“Finally, as my despairing resource, on the day I left London, I put into the hands of the only person who (I was sure) must know Ann by sight… If she lived, doubtless we must have been sometimes in search of each other, at the very same moment, through the might labyrinths of London; perhaps even within a few feet of each other,–a barrier no wider, in a London street, often amounting in the end to a separation for eternity!” (page 47)
Confessions of an Opium Eater by Thomas De Quincey
Presented here is the conundrum between space and intimacy. De Quincey points out with great frustration how he can be within a few feet of the very person he seeks, but the overcrowded streets are too full. The density of the city does not result in De Quincey feeling more full of civic bustle or like a part of a cohesive body of populace. Instead, he feels isolated within a crowd of hundreds. The separation he feels is quite severe, as seen in his diction that he feels he will end in a “separation for eternity” because there are too many people and too little space for intimate friendships to form.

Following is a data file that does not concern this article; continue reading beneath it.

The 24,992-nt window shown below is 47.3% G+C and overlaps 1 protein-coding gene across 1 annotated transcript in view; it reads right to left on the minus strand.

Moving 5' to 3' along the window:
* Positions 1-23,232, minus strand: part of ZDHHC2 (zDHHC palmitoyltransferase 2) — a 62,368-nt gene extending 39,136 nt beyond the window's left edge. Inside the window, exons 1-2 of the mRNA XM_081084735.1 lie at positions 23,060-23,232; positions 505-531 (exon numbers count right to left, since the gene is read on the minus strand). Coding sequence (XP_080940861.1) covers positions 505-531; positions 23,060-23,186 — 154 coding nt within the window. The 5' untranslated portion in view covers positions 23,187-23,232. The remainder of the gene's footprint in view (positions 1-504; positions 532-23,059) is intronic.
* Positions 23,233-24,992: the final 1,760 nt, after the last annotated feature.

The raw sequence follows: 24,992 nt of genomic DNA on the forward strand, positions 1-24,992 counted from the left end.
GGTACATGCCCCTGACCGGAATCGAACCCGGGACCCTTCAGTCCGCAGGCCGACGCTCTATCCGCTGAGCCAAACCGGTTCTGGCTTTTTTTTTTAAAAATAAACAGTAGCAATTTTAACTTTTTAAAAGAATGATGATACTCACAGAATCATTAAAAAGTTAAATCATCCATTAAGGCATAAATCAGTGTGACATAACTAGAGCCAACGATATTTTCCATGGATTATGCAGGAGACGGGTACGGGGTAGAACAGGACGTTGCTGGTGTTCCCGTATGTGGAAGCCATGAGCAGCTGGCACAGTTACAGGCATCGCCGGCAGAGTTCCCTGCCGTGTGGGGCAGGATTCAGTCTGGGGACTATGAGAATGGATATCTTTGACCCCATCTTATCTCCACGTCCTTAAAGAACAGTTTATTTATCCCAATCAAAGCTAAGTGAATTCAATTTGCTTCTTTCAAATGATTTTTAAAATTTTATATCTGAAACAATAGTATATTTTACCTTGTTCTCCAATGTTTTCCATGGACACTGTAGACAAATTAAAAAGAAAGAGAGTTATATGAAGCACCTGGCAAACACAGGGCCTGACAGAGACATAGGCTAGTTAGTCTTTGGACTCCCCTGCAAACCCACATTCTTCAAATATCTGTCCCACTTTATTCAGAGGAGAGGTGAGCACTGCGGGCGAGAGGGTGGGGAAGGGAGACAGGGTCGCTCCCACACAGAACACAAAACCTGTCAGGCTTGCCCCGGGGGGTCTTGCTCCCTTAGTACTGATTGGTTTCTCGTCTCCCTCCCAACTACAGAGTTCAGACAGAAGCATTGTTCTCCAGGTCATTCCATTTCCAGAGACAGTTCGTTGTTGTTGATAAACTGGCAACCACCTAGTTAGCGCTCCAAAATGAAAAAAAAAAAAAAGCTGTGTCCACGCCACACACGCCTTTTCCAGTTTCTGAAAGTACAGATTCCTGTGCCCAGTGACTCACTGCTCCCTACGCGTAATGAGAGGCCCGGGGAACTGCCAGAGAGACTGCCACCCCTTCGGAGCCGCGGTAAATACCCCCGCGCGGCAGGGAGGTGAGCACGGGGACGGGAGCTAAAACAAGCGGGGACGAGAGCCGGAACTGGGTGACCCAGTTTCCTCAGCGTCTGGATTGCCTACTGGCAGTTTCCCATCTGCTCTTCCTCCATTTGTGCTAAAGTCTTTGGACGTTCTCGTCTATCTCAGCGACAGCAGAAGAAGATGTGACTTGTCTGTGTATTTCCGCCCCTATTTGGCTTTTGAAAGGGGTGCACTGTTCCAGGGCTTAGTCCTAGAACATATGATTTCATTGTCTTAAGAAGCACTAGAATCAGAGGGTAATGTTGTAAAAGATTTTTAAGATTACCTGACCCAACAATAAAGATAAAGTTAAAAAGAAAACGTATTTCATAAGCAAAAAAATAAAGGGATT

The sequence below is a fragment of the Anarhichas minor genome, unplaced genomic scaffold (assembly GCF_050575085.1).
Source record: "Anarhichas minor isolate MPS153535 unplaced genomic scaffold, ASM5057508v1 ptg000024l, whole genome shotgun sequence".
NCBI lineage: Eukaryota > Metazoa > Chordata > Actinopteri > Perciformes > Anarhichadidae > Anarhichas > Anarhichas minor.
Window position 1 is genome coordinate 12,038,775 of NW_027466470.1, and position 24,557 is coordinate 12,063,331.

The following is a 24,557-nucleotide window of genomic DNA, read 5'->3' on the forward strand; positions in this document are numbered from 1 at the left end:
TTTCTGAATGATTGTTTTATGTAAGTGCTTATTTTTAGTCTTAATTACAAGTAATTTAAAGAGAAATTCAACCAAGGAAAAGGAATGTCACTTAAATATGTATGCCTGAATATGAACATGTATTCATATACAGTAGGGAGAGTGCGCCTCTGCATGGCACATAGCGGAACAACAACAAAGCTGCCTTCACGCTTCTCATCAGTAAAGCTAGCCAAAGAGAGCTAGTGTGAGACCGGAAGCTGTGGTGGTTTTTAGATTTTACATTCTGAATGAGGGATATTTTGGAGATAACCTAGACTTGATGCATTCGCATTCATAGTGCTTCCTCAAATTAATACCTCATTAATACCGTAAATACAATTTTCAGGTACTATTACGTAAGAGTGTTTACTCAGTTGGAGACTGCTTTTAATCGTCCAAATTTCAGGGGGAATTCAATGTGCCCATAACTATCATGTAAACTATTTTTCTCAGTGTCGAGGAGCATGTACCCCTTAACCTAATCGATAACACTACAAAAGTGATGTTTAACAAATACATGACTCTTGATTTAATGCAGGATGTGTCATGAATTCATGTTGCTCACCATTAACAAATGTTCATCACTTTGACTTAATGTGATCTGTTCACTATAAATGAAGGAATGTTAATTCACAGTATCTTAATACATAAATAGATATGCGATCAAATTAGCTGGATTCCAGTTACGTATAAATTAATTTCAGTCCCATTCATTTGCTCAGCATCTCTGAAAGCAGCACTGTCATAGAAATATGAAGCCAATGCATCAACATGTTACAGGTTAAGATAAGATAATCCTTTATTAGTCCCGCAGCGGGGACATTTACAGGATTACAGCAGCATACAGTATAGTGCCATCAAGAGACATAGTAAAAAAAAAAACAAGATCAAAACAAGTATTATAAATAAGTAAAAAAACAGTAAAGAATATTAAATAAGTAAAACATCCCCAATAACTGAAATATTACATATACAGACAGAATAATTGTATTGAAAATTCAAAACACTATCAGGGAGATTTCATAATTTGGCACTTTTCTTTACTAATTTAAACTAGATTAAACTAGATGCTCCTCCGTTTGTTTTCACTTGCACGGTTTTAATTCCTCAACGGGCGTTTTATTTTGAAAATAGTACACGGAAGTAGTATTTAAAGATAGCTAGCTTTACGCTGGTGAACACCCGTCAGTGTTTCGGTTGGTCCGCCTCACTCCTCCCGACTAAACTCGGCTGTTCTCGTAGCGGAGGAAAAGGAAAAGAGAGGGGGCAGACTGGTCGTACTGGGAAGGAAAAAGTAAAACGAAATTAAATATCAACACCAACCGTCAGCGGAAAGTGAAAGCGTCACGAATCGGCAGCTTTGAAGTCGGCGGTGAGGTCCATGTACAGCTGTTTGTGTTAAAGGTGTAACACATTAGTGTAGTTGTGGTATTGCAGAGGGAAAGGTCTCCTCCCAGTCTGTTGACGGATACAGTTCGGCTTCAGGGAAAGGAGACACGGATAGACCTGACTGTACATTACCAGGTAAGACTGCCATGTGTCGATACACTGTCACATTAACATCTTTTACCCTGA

My professor had an interesting point in class today. In the paraphrased version in my memory, he said that this kind of crashing into each other is what is being critiqued by other writers in 18th century London, too. This new category of social interaction where you can meet one person and never see them ever again because they will be lost among the sea of faces is at play and at odds with the slower, older way of socializing. I can see this type in modern times, even on my school campus. It’s a strange thought to consider: the girl or guy I pass by on Bruinwalk I may never see again even though we attend the same school. The reality that dense populations result in a more difficult time in having intimate friendships seems paradoxical at first, but makes a lot of sense after some thought. At the very least, it is an unforeseen consequence of London modernization.